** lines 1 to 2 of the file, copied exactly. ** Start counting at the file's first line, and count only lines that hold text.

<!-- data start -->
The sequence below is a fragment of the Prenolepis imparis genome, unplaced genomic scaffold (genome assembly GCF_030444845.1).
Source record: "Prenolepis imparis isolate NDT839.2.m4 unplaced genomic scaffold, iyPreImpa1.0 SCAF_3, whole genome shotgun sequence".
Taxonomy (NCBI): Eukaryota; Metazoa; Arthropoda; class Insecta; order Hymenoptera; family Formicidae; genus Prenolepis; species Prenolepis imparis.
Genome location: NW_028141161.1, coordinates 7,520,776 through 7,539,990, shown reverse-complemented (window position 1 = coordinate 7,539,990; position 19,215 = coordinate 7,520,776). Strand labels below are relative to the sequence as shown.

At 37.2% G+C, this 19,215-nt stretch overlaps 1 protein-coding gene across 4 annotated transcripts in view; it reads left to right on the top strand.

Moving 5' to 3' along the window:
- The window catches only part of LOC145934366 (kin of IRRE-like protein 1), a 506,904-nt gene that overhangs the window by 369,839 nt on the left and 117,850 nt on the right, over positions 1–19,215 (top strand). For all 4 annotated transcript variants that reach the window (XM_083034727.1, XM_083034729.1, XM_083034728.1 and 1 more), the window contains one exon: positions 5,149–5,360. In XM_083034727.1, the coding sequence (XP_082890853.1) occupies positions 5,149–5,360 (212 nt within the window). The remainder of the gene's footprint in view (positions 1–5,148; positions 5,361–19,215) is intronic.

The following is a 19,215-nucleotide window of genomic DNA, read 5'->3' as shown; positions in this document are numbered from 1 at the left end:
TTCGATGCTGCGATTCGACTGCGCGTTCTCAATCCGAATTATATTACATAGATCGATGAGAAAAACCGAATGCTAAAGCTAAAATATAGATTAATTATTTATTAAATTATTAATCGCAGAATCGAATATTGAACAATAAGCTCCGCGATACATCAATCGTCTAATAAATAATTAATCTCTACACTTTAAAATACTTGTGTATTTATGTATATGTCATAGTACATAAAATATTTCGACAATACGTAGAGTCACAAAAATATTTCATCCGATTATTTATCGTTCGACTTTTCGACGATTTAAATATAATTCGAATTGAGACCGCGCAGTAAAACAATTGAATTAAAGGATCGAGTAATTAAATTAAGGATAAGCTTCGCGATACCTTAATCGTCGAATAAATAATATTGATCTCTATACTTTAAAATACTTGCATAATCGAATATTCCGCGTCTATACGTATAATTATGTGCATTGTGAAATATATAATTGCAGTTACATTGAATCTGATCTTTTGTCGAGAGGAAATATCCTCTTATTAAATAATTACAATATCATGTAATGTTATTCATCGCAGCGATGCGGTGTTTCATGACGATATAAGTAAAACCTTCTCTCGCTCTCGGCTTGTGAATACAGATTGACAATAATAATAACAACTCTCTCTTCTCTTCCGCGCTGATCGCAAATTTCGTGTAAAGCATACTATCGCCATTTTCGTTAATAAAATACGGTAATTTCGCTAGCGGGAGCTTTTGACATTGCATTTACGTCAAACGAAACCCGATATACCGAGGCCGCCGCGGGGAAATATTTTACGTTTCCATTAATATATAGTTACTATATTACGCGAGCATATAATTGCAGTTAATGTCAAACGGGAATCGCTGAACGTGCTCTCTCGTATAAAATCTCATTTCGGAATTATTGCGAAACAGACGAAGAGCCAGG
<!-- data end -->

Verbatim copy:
The sequence below is a fragment of the Prenolepis imparis genome, unplaced genomic scaffold (genome assembly GCF_030444845.1).
Source record: "Prenolepis imparis isolate NDT839.2.m4 unplaced genomic scaffold, iyPreImpa1.0 SCAF_3, whole genome shotgun sequence".